Written by: Timothy Leyh, Executive Director of The University at Buffalo Center for Industrial Effectiveness (UB TCIE)
STOP THE WHY NONSENSE!
‘Why’ is an instinctive question. Asked hundreds of times every day in organizations, and much of it is helpful. It is important to understand why a manufacturing process has failed, why a car broke down or why your fire alarm went off. It can be enlightening to see why people behave a certain way.
Purpose / Objective:
I just returned from an extensive learning exchange where the “who’s who” of Chief Learning Officer’s gathered at a state-of-the-art training facility in Toronto. The PhD’s in my life would be very happy to hear that I approached it like a study from the human capital training space, observing the learning challenges faced by organizations across the border. With a great cross section of companies represented, it provided me a perfect back drop to conduct what has apparently become my life’s work: Endless people research that has taken over even my social life. Yes, including observing behaviors (mine, none to honorable) at miniature golf. Ugg, what can I say, it’s all for the purpose of a greater good.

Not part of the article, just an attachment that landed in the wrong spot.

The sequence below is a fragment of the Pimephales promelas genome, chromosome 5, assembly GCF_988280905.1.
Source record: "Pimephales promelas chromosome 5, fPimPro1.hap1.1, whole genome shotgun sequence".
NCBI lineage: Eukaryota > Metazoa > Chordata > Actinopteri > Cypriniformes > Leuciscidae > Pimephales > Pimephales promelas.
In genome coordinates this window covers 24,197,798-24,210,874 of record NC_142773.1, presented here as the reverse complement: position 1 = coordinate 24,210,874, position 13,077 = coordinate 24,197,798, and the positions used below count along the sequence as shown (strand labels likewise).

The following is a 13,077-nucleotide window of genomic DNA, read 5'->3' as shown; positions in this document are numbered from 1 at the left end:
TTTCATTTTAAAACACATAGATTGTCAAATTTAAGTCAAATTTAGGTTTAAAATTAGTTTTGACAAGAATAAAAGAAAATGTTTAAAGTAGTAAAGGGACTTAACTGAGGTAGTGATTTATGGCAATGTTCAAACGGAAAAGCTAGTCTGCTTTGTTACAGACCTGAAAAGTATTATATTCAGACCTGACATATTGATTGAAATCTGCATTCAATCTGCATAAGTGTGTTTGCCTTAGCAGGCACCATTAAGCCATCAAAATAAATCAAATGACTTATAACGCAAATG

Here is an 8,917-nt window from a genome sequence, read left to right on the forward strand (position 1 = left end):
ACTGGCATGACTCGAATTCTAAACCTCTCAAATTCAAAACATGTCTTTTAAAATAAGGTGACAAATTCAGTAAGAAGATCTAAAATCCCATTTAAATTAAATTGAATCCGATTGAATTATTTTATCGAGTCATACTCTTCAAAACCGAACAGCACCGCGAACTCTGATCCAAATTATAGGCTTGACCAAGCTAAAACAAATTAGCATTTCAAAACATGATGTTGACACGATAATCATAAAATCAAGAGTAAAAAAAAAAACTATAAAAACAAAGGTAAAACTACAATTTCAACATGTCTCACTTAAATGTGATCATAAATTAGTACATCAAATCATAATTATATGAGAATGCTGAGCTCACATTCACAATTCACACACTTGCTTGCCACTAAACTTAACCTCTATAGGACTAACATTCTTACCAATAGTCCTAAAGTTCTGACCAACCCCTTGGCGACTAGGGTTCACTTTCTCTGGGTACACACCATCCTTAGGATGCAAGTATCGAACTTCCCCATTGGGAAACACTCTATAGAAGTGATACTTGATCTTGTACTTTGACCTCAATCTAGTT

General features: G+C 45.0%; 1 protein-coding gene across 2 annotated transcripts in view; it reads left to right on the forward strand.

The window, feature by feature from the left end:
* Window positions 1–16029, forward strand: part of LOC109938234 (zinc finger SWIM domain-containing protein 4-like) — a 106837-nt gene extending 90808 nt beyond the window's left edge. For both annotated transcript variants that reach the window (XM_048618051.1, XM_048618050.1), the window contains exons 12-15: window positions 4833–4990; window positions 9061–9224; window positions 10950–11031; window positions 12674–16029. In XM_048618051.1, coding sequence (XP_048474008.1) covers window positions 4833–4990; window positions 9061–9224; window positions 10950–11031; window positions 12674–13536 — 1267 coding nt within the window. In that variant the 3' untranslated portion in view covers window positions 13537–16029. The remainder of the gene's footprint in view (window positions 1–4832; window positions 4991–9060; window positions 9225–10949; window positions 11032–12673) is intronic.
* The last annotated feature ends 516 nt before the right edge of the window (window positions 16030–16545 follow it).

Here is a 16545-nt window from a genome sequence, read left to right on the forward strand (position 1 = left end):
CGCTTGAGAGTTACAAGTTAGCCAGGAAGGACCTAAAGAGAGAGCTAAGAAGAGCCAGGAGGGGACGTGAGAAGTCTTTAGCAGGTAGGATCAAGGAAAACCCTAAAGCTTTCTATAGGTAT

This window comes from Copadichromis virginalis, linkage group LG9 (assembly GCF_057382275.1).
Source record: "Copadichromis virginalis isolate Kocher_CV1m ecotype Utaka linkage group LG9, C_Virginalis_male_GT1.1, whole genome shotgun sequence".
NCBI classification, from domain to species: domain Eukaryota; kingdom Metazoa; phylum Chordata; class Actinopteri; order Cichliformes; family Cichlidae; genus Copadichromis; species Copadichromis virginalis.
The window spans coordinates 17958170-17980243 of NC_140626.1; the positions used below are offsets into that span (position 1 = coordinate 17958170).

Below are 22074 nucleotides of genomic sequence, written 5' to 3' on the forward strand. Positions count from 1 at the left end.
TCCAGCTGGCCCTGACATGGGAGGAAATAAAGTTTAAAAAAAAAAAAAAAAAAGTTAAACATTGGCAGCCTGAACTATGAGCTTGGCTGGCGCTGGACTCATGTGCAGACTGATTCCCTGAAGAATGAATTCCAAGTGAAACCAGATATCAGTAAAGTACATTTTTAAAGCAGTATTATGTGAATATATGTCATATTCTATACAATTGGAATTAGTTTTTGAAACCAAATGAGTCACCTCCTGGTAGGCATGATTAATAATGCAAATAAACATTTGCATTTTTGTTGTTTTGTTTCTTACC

Continuing professional development is important for all employment levels and every size employer. It comes in many different forms, from formal seminars and workshops to independent research to learning from peers. However, no matter what form it comes in, it is essential to the success of both the employee and employer.
Written by: by Don Warrant, CPA, Freed Maxick
There are many guides, tips and tricks available on how to network successfully at various types of events. Networking . . . just mentioning it can illicit many different negative responses including fear, anxiety or stress. I know that it is “good” for me and that it is the “right” thing to do for both my personal and professional development. Of course, that makes it sound more like exercise than anything else. And like exercise, you can’t just do it occasionally and expect meaningful results. It takes practice, learning and even failure at times to figure out what works for you. It also includes finding common ground with others to successfully network in the first place.
Per research by Harvard Business Review, the typical person steps into a manager role around the age of 30. Also, per this study, the typical manager receives her first formal leadership training around age 42. It can be concluded that the majority of today’s managers operate in leadership positions for over a decade without formal training and the necessary skills to succeed.
At Berardi Immigration Law, we provide innovative business immigration solutions to U.S. and Canadian companies with cross-border operations. A Canadian citizen who enters the U.S. to provide management services or perform hands-on work activities should obtain a temporary work permit. Below, we take a closer look at three of the most common options for Canadians.
By: Allie Friedman – Account Supervisor, Public Relations, Eric Mower + Associates